Moisture Content Firewood
Seasoned firewood typically won’t be able to drop below a certain moisture level
Moisture Firewood

When firewood is kiln dried, the wood can reach even lower moisture content levels. One of the bags of kiln dried hardwood logs bought from a local store contained wood that was so dry our moisture meter couldn’t give it a reading.

Firewood Moisture Content
Seasoned firewood won’t be able to reach as low moisture content levels as kiln dried wood

Our moisture meter only gives readings down to 6.8% meaning that these logs had been dried out to below 6.8% moisture content.

Firewood typically won’t be able to reach these low moisture content levels through seasoning because of the moisture in the air. You can expect you logs to be fully seasoned by the time they have reached below 20% moisture content.

If you’re seasoning your own firewood then you should be storing it in the right conditions to allow the wood to reach the recommended moisture levels for firewood.

Here’s how we season our own firewood:

To help our firewood to dry out and reach 20% moisture content as quickly as possible we ensure that:

  • The wood is placed on a dry platform or raised up off any moist ground to help prevent water from seeping back up into the lower layers of the log stack.
  • At least one side of the logs stack is open to the air, allowing both the wind and sun to dry out the wood throughout the year, even in winter.
  • Covered over by an overhang from the adjacent structure to help keep the wood from the rain and snow. A tarpaulin sheet can also be used but must not cover the whole of the stack otherwise moisture will build up and the wood can start to go bad, rather than dry out.

If you’re buying in your firewood then you should look to buy ‘well seasoned’ firewood. This typically identifies wood that has been dried out to recommended moisture content levels.

You may find that the moisture level of some bought ‘seasoned firewood’ to be higher than 20%. Simply leaving firewood to season for a while longer will help to bring moisture levels down to the recommended 20% or below.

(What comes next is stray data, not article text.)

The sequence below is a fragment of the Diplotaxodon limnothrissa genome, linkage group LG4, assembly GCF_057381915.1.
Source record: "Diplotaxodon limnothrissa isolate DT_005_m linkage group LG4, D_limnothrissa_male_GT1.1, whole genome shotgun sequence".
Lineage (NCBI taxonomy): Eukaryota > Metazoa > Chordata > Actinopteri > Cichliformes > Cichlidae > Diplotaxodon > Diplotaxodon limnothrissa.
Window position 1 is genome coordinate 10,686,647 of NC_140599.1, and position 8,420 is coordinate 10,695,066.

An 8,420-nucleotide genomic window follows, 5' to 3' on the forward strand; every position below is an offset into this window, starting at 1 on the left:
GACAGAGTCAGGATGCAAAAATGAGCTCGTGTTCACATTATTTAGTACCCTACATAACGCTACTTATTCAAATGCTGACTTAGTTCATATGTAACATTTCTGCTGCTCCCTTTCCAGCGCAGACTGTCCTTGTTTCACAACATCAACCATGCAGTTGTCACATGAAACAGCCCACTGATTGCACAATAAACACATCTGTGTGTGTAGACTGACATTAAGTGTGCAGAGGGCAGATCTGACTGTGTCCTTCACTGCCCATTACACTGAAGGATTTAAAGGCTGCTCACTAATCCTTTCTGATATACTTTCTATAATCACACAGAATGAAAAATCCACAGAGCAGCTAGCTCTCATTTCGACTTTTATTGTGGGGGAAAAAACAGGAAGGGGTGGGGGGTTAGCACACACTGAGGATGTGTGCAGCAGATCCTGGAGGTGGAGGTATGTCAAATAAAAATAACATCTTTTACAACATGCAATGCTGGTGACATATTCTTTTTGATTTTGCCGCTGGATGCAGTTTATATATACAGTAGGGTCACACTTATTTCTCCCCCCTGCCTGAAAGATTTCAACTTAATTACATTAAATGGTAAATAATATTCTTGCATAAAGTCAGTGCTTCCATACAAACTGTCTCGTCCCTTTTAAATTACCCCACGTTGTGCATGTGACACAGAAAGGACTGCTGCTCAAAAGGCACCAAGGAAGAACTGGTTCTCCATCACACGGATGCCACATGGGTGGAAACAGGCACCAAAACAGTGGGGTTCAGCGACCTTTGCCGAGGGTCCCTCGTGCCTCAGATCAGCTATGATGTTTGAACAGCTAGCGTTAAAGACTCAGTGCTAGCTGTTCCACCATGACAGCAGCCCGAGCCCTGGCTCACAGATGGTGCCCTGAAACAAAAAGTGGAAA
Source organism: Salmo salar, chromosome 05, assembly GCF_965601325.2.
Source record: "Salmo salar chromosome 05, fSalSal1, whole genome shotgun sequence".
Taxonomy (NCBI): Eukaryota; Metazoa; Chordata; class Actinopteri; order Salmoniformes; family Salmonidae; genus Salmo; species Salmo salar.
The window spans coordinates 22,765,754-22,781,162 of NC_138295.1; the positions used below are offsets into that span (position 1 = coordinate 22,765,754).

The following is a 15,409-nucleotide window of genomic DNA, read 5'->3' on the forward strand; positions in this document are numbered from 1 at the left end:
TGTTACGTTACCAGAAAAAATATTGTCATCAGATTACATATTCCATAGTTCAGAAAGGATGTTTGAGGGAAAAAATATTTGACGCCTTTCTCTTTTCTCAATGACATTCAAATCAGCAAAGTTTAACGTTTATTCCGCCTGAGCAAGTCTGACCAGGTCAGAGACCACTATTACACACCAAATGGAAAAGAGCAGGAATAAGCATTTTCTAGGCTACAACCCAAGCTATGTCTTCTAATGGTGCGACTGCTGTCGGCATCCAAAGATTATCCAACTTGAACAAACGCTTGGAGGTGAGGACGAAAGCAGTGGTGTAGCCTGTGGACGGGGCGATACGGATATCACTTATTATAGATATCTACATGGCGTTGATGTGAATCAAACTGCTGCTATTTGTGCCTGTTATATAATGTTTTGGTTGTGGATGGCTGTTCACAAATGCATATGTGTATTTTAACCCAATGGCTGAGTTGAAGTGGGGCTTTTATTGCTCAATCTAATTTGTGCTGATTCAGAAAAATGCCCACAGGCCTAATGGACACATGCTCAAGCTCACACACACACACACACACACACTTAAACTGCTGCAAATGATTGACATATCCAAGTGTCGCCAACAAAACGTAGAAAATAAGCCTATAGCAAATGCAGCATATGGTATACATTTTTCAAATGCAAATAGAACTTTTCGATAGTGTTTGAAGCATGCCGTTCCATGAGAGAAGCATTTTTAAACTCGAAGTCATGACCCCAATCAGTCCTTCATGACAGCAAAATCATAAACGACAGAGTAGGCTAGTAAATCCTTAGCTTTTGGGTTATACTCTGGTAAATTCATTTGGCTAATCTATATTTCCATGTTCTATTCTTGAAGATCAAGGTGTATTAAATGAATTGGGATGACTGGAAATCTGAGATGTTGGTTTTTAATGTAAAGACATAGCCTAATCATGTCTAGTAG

If you aren’t burning firewood that is at recommended moisture content levels then you may notice that your fires are starting to struggle. This is because the fire is using more of its energy to burn off the excess moisture before it can properly combust the wood.

You don’t want to be burning any wood with over 25% moisture content as the wood will become progressively harder to burn. Poor combustion of wet wood will lead to more smoke being produced and less heat being generated by the fire.

Whether you’re seasoning your own wood or buying it in, you’ll want to invest in a moisture meter to ensure that you’re only using wood that is dry enough to burn efficiently.

A moisture meter is an inexpensive but essential tool for any home and will help you to have more successful, cleaner and hotter fires.

You can find our recommended moisture meters right here.

Our moisture meter is the best thing that we’ve bought for our fireplace.

Moisture Meter
A moisture meter is an essential buy

Further Reading

Can Firewood Season In Winter?

Does Firewood Need To Be Covered?

How To Check The Moisture Content Of Wood

How Long Firewood Should Be Seasoned For

How To Tell If Firewood Is Seasoned


  1. Very well written article. Sometimes people ramble on and on, but this was concise, accurate, and informative. Thank you.
    FYI: I’ve read some Scandinavian articles where they put forth the notion that cord wood can be too dry. I had never imagined that, but it makes sense. They say if it’s too dry it burns too fast. A certain amount of moisture ensures the burn (and BTUs thus produced) are maximized. I’ve always dried my wood to the bone to reduce smoke, but then, I don’t live in Sweden or Norway. I live in California in Santa Clara Valley where it can be summer all year long. Thanks again.

Leave a Comment